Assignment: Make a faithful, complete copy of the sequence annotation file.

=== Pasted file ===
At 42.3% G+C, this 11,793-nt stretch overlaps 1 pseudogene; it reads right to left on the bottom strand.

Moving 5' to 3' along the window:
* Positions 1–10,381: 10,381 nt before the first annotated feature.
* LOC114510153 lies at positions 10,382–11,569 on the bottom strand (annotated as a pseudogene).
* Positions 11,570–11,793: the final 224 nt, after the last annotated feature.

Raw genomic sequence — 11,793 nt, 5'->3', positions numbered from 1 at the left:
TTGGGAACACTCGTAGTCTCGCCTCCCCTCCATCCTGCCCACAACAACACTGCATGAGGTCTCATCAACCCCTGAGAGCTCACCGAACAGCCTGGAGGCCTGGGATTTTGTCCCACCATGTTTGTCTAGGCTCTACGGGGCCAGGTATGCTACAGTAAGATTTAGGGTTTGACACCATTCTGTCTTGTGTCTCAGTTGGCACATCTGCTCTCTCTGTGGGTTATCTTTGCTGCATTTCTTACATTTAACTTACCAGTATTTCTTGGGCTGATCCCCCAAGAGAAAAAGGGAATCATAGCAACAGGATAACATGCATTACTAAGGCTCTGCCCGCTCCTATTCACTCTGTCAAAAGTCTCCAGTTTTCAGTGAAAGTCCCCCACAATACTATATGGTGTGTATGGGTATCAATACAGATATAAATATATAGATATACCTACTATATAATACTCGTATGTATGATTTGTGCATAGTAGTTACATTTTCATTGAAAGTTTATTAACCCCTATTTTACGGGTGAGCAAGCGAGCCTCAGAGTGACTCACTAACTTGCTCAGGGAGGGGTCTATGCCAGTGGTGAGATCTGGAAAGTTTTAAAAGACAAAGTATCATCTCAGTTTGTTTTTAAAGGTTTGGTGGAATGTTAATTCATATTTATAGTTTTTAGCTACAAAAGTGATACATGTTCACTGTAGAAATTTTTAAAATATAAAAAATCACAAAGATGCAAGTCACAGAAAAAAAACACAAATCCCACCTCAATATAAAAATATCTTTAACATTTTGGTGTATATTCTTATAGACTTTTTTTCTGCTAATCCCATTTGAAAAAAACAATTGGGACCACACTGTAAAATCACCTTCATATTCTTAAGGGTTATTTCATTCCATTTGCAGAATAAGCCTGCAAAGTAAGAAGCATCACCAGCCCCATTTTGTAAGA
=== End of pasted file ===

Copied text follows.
At 42.3% G+C, this 11,793-nt stretch overlaps 1 pseudogene; it reads right to left on the bottom strand.

Moving 5' to 3' along the window:
* Positions 1–10,381: 10,381 nt before the first annotated feature.
* LOC114510153 lies at positions 10,382–11,569 on the bottom strand (annotated as a pseudogene).
* Positions 11,570–11,793: the final 224 nt, after the last annotated feature.

Raw genomic sequence — 11,793 nt, 5'->3', positions numbered from 1 at the left:
TTGGGAACACTCGTAGTCTCGCCTCCCCTCCATCCTGCCCACAACAACACTGCATGAGGTCTCATCAACCCCTGAGAGCTCACCGAACAGCCTGGAGGCCTGGGATTTTGTCCCACCATGTTTGTCTAGGCTCTACGGGGCCAGGTATGCTACAGTAAGATTTAGGGTTTGACACCATTCTGTCTTGTGTCTCAGTTGGCACATCTGCTCTCTCTGTGGGTTATCTTTGCTGCATTTCTTACATTTAACTTACCAGTATTTCTTGGGCTGATCCCCCAAGAGAAAAAGGGAATCATAGCAACAGGATAACATGCATTACTAAGGCTCTGCCCGCTCCTATTCACTCTGTCAAAAGTCTCCAGTTTTCAGTGAAAGTCCCCCACAATACTATATGGTGTGTATGGGTATCAATACAGATATAAATATATAGATATACCTACTATATAATACTCGTATGTATGATTTGTGCATAGTAGTTACATTTTCATTGAAAGTTTATTAACCCCTATTTTACGGGTGAGCAAGCGAGCCTCAGAGTGACTCACTAACTTGCTCAGGGAGGGGTCTATGCCAGTGGTGAGATCTGGAAAGTTTTAAAAGACAAAGTATCATCTCAGTTTGTTTTTAAAGGTTTGGTGGAATGTTAATTCATATTTATAGTTTTTAGCTACAAAAGTGATACATGTTCACTGTAGAAATTTTTAAAATATAAAAAATCACAAAGATGCAAGTCACAGAAAAAAAACACAAATCCCACCTCAATATAAAAATATCTTTAACATTTTGGTGTATATTCTTATAGACTTTTTTTCTGCTAATCCCATTTGAAAAAAACAATTGGGACCACACTGTAAAATCACCTTCATATTCTTAAGGGTTATTTCATTCCATTTGCAGAATAAGCCTGCAAAGTAAGAAGCATCACCAGCCCCATTTTGTAAGA